Instead of asking people in pain if they needed something, just do the thing you think they’d need. Holding out a helping hand encourages people to open up, regardless of whether they have asked for help or not. The worst thing you can do is disappear.
When all is lost, you need a reminder that you can still win. Recording small everyday triumphs (whatever they are) is good for your self-confidence, and helps you cope better with your loss. So, start a journal and start listing all of your “wins” in it, no matter how small insignificant they may seem.
Do not waste your life by shutting happiness out of it. Allow it to enter your life once again. Rediscover fun by doing things that are interesting to you. It doesn’t matter whether you do them alone or with someone else, and it matters even less whether you have done them with your sadly departed loved ones before. They would have wanted you to be happy. You owe them that.
Sandberg thought that her children would be unable to rise above losing their father. Instead, they recovered very fast. Don’t ever forget that children’s coping mechanism is different from the one in adults; as a result, they can recover more easily and more naturally. Don’t intervene. Instead, take care of your children by listening to them, valuing their ideas, and letting them shape their responses to the tragedy by themselves.
After losing a loved one, letting yourself look for affection someplace else can be a serious problem. Dating can (and probably will) make you feel guilty. And it won’t help that your friends won’t be able to picture you with someone else. However, you have to allow yourself to feel love again. Moving on does not mean that you have stopped respecting and caring for your late partner. It simply means that you have allowed yourself to live again.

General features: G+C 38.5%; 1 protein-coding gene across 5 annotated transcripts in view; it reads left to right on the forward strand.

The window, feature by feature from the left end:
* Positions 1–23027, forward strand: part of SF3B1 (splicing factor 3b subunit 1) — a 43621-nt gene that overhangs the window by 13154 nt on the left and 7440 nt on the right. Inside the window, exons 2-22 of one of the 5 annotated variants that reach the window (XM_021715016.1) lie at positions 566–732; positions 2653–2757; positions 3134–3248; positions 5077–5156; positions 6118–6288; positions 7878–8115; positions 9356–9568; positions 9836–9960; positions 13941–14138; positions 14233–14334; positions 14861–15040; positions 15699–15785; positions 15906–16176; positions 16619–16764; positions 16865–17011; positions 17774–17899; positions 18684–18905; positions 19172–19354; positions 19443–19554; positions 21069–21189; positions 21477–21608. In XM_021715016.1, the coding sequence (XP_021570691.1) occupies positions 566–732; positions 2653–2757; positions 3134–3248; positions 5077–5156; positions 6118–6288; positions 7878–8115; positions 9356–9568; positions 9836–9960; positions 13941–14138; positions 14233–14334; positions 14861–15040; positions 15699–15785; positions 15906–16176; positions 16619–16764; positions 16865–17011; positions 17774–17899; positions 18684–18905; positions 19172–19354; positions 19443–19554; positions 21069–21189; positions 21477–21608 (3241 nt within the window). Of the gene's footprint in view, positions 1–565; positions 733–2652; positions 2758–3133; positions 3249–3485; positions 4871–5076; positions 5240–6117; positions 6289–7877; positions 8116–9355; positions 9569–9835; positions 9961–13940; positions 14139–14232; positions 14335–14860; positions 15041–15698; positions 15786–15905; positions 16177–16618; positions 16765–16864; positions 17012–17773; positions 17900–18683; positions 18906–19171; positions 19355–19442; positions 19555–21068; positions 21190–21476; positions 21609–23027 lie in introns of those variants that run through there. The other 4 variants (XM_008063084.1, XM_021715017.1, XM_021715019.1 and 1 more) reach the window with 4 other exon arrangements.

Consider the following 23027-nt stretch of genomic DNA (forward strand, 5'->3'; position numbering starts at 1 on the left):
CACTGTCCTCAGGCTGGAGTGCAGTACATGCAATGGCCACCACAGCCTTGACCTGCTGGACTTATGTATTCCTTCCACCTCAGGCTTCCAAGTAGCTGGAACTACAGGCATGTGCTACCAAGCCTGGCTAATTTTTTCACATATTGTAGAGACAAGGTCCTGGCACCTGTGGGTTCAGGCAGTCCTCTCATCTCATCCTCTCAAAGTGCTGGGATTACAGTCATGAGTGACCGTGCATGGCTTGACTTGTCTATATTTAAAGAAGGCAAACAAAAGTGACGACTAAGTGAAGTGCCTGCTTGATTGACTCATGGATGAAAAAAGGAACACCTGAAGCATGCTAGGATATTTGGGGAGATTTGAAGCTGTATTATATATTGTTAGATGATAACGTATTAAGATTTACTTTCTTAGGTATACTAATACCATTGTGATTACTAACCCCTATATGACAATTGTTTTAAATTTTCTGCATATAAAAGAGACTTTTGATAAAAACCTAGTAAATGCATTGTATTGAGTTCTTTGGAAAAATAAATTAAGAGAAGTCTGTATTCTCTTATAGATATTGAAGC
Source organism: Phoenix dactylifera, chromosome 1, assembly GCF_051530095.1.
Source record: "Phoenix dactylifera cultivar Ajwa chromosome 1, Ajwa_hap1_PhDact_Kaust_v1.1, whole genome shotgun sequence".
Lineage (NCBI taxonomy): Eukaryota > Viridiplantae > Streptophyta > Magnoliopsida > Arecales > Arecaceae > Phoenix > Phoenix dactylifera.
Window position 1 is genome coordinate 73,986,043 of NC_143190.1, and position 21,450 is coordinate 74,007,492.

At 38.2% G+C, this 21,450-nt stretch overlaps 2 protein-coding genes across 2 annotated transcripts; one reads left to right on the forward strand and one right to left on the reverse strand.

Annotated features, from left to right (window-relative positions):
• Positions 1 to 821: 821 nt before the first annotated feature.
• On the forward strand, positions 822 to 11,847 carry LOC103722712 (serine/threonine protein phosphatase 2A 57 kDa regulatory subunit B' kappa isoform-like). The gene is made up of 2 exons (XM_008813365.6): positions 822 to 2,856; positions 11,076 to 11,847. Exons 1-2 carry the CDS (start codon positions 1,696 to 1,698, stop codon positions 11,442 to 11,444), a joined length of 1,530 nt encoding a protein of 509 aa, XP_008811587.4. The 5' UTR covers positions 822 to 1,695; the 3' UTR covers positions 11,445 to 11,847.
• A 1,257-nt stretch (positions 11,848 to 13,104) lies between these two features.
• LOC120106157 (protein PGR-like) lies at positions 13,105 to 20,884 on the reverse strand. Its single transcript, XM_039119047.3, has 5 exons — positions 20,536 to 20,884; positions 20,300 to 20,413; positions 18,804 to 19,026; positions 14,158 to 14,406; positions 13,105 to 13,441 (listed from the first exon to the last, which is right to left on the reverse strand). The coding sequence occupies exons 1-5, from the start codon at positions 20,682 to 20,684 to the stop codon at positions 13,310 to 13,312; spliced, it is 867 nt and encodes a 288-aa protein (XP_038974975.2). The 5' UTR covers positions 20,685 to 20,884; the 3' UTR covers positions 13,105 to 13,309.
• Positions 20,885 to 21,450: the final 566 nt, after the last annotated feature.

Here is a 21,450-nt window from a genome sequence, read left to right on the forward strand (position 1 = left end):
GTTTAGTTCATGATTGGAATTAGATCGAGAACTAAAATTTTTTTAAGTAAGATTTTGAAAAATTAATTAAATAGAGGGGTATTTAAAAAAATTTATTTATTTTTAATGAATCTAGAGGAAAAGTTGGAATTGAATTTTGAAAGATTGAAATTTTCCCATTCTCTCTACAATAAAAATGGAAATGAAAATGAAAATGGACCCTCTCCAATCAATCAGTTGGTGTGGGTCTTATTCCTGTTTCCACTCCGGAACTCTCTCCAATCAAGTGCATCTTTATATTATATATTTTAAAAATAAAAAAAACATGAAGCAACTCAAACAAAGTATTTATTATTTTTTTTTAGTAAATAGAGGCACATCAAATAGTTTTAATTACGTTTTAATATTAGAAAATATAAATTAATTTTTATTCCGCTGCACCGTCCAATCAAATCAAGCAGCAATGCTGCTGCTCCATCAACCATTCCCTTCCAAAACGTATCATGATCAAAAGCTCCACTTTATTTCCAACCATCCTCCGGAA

More than just a memoir and never a trite self-help manual, Sheryl Sandberg and Adam Grant’s Option B is a remarkable book, both touching and helpful.
It aims to help not only the ones who’ve lost someone, but also the ones who don’t know how to comfort them and express their support, and, as such, it is quite unique and inspiring.
“As hopeful as it is heartbreaking,” wrote Atul Gawande echoing our first impressions, “this book is not just an absorbing read—It also provides lessons that everyone needs to learn.”
As Nobel Peace Prize winner Malala Yousafzai says reviewing this book: “None of us can escape sadness, loss, or life’s disappointments, so the best option is to find our Option B.” Never forget that.
Sheryl Sandberg is Facebook’s chief operating officer. Before, she was vice president of online sales and operations at Google. She also passed the American Treasury, where she was chief of staff. Sheryl lives in North... (Read more)
Now you can! Start a free trial and gain access to the knowledge of the biggest non-fiction bestsellers.